Frustrated ants, flies on the windscreen and hungry caterpillars: insects in books, films and music

Despite the grimness of the global pandemic, Spring is in the air, bringing flowers, sunshine and, of course, insects. Here are some examples of bugs in literature, films and popular music. If you’re wondering about the lack of spiders, it’s because they’re not really insects…

Books:

  • James and the Giant Peach by Roald Dahl follows a little boy and his insect friends as they have adventures while escaping James’ bug-hating aunts.
  • Metamorphosis by Franz Kafka is a short story about a man who wakes up to find he has turned into a giant insect. I always thought it was specifically a cockroach but this seems open to interpretation, and possibly it doesn’t matter anyway.
  • The Very Hungry Caterpillar by Eric Carle is self-explanatory. If you haven’t read this picture book, I won’t spoil the ending for you.
  • Alice in Wonderland by Lewis Carroll famously includes a rude caterpillar who smokes a hookah while sitting on a mushroom.
  • The Lord of the Flies by William Golding, unsurprisingly enough, has flies in it.
  • The Bees by Laline Paull is a bit like The Handmaid’s Tale, but with bees. It’s weird and slightly gross.
  • The Railhead trilogy by Philip Reeve includes a species called Hive Monks composed of bugs. Individually the bugs are not intelligent, but together they’re strong. Hive Monks cover themselves up with robes and masks so as not to freak people out too much.

Films:

  • Antz follows the journey of a frustrated worker ant called Z as he falls in love, goes to war and finds his place in the colony. For a children’s film it’s unusually violent and shows the aftermath of a battle with the termites.
  • A Bug’s Life was released the same year as the above (1998) but is more conventionally child-friendly. The protagonist is a clumsy but good-hearted ant called Flik. The villains are the grasshoppers.
  • Bee Movie is another CGI children’s film. It has the bees suing the human race for stealing their honey. It shows the effects of what happens when bees stop working.
  • The Fly is a horror film in which teleportation goes wrong, turning a scientist gradually into a terrible fly-creature.
  • Pinocchio is the classic Disney film with the character Jiminy Cricket having an important role as Pinocchio’s ‘conscience’. I never really recognised Jiminy as a cricket, partly because I’d never seen a cricket and partly because he doesn’t much look like one.
  • Men In Black features a giant alien bug who crashed to Earth in a flying saucer. He looks like a cockroach and wears the skin of a farmer as a disguise. He gets especially angry when someone kills an insect.

Music:

  • ‘Ugly Bug Ball’ is a song from Disney’s 1963 film Summer Magic (no, I haven’t seen it either, but it’s on a compilation album I have). A lonely caterpillar is persuaded by his insect friends to attend a dance and they all have a wonderful time.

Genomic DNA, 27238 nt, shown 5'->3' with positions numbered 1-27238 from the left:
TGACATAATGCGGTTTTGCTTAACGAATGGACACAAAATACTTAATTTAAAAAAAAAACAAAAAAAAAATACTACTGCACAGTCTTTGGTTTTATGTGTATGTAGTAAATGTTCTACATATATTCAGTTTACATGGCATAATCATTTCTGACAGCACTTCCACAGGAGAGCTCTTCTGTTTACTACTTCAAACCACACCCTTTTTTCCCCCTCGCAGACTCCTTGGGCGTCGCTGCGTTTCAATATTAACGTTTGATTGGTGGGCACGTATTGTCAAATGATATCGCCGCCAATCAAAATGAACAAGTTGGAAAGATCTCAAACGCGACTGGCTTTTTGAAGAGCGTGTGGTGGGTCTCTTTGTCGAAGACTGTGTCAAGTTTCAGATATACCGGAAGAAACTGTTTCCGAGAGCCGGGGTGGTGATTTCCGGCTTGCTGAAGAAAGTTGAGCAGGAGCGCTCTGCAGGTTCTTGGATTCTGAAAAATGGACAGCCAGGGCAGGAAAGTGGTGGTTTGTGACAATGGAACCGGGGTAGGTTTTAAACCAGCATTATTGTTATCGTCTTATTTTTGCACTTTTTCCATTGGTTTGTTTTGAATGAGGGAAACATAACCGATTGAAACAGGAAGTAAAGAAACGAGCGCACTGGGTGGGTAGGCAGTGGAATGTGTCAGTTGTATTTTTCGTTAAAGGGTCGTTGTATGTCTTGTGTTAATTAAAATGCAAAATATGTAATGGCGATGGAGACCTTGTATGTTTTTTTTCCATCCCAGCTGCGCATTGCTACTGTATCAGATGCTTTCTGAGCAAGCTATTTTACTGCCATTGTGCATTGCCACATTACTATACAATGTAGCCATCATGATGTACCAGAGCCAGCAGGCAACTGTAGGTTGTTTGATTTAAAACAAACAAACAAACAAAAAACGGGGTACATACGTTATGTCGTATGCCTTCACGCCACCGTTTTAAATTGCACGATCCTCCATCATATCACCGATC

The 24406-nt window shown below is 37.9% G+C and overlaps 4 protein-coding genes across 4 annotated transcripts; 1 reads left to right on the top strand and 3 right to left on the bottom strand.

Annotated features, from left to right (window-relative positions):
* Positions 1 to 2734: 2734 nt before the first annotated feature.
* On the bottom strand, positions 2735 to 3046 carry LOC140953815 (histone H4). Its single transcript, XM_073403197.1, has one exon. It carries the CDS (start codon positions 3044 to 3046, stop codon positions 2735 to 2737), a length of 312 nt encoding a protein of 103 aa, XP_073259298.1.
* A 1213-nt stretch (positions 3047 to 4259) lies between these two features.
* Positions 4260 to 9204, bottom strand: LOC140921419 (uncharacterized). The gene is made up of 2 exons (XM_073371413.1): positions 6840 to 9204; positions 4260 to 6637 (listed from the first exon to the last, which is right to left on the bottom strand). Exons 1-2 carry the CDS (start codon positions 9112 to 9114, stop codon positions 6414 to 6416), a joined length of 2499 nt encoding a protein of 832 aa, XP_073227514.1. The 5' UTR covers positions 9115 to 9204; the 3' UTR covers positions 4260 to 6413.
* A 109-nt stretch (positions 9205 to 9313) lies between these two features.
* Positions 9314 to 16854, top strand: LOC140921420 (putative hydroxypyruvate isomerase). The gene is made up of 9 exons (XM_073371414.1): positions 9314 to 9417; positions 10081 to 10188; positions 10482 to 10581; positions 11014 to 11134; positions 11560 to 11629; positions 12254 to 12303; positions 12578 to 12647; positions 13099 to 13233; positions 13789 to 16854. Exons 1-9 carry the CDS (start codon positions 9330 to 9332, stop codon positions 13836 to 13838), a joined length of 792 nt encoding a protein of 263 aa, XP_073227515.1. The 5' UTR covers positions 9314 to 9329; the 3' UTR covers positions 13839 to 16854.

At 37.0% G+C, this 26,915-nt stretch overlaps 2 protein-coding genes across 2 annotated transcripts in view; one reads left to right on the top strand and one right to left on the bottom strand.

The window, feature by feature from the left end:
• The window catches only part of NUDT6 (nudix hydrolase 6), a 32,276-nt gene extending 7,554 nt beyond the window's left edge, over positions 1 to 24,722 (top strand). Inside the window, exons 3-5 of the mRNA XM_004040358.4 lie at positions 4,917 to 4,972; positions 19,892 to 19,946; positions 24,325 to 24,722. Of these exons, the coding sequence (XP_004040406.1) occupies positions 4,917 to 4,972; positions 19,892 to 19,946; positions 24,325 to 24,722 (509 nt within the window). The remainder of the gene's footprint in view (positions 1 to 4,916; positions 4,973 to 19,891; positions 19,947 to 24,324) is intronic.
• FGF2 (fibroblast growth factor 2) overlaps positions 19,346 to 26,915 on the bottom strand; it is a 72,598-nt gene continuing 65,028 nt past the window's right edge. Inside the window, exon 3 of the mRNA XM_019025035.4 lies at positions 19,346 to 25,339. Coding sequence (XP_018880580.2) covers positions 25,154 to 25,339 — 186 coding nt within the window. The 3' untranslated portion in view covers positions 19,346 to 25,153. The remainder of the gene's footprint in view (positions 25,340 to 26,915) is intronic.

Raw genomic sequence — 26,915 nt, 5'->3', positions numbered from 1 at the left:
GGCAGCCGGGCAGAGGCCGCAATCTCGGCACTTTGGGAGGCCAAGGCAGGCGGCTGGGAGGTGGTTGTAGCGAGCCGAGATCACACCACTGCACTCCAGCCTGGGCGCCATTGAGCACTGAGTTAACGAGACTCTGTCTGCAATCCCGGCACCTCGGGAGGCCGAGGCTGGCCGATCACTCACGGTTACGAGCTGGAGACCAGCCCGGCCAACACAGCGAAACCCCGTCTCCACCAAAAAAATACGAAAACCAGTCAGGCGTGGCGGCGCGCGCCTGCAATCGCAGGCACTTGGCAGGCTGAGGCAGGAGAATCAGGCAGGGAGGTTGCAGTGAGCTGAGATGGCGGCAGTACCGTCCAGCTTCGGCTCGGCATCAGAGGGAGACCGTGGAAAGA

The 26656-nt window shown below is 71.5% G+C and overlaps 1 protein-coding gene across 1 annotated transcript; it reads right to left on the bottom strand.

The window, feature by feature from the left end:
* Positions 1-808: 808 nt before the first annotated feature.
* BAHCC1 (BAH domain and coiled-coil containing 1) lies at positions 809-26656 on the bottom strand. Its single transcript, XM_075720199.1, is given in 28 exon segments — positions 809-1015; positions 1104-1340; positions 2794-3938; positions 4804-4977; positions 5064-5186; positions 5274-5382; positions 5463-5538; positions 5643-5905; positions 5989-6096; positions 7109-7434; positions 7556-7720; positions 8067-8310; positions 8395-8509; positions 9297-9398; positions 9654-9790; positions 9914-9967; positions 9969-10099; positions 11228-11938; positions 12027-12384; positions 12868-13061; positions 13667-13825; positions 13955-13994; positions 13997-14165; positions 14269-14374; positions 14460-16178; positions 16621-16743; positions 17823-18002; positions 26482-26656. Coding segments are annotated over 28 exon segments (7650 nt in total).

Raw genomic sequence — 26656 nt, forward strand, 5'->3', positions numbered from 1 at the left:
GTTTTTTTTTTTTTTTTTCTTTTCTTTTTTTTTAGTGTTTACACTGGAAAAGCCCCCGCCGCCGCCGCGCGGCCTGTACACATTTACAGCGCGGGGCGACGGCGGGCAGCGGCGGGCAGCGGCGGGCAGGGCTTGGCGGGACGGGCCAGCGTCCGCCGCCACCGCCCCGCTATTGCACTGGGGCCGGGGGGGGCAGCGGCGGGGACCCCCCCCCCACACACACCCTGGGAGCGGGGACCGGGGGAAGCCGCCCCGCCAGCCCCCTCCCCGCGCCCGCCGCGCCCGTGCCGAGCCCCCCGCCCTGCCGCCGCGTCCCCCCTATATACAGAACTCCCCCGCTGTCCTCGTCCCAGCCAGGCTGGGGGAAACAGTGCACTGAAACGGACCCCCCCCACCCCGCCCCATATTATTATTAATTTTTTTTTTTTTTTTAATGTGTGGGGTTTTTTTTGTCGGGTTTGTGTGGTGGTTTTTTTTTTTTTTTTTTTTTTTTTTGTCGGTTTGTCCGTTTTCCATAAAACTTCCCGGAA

• ‘Antmusic’ by Adam and the Ants is a 1980 song which implores us to turn away from the usual jukebox fare and try ‘antmusic’, i.e. the music of Adam and the Ants. We are also advised not to tread on ants.
  • ‘Buggin’ Me’ by True Steppers ft. Dane Bowers was popular when it was released in 2000. It’s not about insects as such, but the word ‘buggin’ is used to describe someone who is pestering, like a bug that keeps flying around your face. Like this song, actually.
  • ‘Fireflies’ by Owl City is a hit from 2009, with lyrics that make little sense, about ‘ten million fireflies’ which ‘fill the open air’ and ‘leave teardrops everywhere’. Catchy song, though.
  • ‘Fly on the Windscreen’ by Depeche Mode is an atmospheric 1985 song which has the message that death is all around us, so we might as well have sex because we too could meet our end at any time, like flies on a windscreen.
  • And here are a few bug-tastic music videos: ‘Breathe’ by The Prodigy, ‘Life’s What You Make It’ by Talk Talk, ‘One Caress’ by Depeche Mode, ‘Digging in the Dirt’ by Peter Gabriel, ‘Between Angels and Insects’ by Papa Roach.

Image: from one of Edward Lear’s limericks.

8 thoughts on “Frustrated ants, flies on the windscreen and hungry caterpillars: insects in books, films and music”

    1. I’m not really a fan of insects but I recognise their importance in the eco-system ๐Ÿ˜‰
      My compost bin has a lot of ants and worms at the moment…

  1. Lord of the Flies, I had to study that for GCSE, I wasn’t a fan of that book at the time. I still remember where or rather what the flies were buzzing around. I’ve not heard of a couple of the books you mention, am intrigued by The Bees and The Railhead trilogy. By the way, I love that dancing image, lol ๐Ÿ™‚

    1. I studied Lord of the Flies too! Not exactly a fan of the book but obviously it was thought worthy to be on the curriculum of millions of students. I think you might like the Railhead trilogy ๐Ÿ™‚
      Do you like Edward Lear? His cartoons and poems are charming and a bit wacky.

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